Mechanisms for impaired 1,25(OH)2D3/VDR action in renal failure.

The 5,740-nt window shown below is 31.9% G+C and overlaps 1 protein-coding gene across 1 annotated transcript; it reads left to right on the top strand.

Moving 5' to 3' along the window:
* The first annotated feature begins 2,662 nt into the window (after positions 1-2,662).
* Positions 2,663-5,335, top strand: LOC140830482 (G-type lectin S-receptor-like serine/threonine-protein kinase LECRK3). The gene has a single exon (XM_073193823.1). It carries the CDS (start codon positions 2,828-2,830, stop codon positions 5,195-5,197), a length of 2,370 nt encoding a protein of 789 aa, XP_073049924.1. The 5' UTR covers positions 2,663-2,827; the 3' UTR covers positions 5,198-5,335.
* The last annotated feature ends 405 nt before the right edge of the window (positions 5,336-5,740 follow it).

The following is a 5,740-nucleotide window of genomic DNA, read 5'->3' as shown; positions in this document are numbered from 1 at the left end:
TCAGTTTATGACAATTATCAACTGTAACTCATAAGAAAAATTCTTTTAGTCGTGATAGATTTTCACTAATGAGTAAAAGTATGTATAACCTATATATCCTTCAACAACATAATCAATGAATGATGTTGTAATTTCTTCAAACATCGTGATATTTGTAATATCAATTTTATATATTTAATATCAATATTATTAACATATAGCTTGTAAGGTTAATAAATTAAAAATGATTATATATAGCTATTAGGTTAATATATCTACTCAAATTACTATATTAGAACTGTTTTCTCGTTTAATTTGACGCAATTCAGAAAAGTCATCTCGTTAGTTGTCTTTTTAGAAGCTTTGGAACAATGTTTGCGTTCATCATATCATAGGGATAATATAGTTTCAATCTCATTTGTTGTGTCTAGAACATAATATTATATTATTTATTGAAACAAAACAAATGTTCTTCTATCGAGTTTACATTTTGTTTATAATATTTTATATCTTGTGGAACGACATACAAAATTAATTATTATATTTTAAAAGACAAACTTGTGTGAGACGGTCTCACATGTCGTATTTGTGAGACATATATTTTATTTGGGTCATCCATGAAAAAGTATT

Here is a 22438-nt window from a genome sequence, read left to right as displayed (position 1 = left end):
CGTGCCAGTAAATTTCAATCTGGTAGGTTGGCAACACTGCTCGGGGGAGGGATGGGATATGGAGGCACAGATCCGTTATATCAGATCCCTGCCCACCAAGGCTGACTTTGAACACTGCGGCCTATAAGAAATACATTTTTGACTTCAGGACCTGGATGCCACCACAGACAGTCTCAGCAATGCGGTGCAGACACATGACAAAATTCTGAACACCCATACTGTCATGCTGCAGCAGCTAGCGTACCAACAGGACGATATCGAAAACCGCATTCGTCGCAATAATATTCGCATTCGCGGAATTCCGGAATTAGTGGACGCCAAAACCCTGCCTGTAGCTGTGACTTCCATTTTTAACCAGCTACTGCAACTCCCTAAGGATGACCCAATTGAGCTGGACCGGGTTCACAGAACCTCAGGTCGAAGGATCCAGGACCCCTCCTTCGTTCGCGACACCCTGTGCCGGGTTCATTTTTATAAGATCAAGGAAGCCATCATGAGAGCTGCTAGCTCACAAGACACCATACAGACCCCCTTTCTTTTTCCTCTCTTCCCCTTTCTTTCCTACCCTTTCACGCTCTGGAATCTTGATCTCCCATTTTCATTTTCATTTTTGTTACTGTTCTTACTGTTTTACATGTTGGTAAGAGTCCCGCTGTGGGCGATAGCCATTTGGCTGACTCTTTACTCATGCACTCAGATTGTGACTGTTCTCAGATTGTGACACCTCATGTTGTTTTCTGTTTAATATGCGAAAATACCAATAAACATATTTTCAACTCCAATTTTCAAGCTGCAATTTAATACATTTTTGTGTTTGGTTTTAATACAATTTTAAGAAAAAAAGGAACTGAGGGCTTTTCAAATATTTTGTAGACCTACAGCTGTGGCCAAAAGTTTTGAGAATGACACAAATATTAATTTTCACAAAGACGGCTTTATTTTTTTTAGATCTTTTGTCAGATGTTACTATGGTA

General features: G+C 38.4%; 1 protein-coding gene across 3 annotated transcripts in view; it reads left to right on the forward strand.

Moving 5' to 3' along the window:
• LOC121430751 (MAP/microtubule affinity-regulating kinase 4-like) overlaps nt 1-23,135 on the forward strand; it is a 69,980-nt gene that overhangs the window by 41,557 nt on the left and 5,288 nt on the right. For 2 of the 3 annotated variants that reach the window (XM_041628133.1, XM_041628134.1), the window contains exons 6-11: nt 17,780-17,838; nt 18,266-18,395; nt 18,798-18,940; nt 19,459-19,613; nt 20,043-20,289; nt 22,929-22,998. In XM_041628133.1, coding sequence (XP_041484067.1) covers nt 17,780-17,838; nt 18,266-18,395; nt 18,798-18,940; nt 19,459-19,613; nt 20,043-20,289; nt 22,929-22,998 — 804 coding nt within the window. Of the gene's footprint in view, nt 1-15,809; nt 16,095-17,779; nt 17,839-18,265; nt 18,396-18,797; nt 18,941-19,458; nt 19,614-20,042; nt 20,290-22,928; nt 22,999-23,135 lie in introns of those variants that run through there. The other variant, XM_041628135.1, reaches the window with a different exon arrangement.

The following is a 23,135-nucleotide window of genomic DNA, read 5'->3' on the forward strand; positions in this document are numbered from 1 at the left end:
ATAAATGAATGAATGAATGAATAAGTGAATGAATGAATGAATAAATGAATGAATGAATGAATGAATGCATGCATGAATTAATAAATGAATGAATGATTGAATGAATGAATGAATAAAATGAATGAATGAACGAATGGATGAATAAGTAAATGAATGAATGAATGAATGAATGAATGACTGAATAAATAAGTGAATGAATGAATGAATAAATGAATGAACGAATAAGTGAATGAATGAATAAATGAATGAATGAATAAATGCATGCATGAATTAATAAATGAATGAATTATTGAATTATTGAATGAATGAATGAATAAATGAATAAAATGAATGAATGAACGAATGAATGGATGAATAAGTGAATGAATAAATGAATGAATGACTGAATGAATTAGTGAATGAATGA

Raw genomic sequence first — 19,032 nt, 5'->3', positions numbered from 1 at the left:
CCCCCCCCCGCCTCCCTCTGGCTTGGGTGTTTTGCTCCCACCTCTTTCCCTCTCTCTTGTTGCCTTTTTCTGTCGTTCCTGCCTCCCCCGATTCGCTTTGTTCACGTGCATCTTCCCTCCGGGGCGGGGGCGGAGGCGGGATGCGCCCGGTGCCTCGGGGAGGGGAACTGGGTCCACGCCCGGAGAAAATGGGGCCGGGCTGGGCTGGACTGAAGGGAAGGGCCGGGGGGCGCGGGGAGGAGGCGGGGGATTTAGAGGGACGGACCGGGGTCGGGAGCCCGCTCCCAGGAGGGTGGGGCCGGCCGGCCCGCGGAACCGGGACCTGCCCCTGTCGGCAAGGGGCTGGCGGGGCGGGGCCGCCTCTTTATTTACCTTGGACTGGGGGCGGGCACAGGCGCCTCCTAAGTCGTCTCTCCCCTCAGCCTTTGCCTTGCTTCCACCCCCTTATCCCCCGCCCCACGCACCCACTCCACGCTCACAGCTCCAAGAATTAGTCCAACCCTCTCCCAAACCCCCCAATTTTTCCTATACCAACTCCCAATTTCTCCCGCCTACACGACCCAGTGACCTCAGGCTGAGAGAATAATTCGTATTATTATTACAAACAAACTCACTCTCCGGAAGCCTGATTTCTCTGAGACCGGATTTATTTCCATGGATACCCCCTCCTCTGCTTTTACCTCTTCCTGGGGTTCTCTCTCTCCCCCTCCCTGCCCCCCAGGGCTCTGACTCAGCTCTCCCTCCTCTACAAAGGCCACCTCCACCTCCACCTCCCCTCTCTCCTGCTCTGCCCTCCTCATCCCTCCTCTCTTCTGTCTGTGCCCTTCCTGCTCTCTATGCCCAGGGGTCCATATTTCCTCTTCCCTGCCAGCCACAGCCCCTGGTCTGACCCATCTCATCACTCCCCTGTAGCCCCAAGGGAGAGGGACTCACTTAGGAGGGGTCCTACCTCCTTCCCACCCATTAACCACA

It can be easily inferred from the diagram depicting 1,25(OH)2D3/VDR-control of gene transcription (Fig. 1) that, in the parathyroid glands, the magnitude of 1,25(OH)2D3/VDR inhibition of PTH synthesis and/or parathyroid growth arrest (induction of p21) is determined mainly by the intracellular levels of both 1,25(OH)2D3 and the VDR. It is well known that in renal failure, serum 1,25(OH)2D3 decreases with the progressive reduction in glomerular filtration rates as renal function deteriorates. In addition to low serum 1,25(OH)2D3, the immunohistochemical study by Fukuda and collaborators [9] of nodular and diffuse hyperplastic human parathyroid glands demonstrate a marked reduction in VDR content, particularly in areas of more aggressive nodular growth. One reason for reduced VDR levels is the low serum 1,25(OH)2D3 since the sterol increases VDR mRNA levels and protein stability, the latter by preventing VDR degradation by the proteasome complex, thus prolonging the half life of 1,25(OH)2D3-bound VDR over that of the apo-VDR (unbound receptor) [33]. The actual contribution of 1,25(OH)2D3 levels to VDR content in vivo was demonstrated in uremic rats by a strong correlation between serum 1,25(OH)2D3 and parathyroid VDR content [34]. This suggests a potential for 1,25(OH)2D3 therapy to correct the reduced parathyroid VDR content in renal failure patients. In fact, the reduced VDR content in the parathyroid glands of uremic rats could be increased to the levels in normal animals by administration of either 1,25(OH)2D3 or its analog 22-oxa-calcitriol[34] .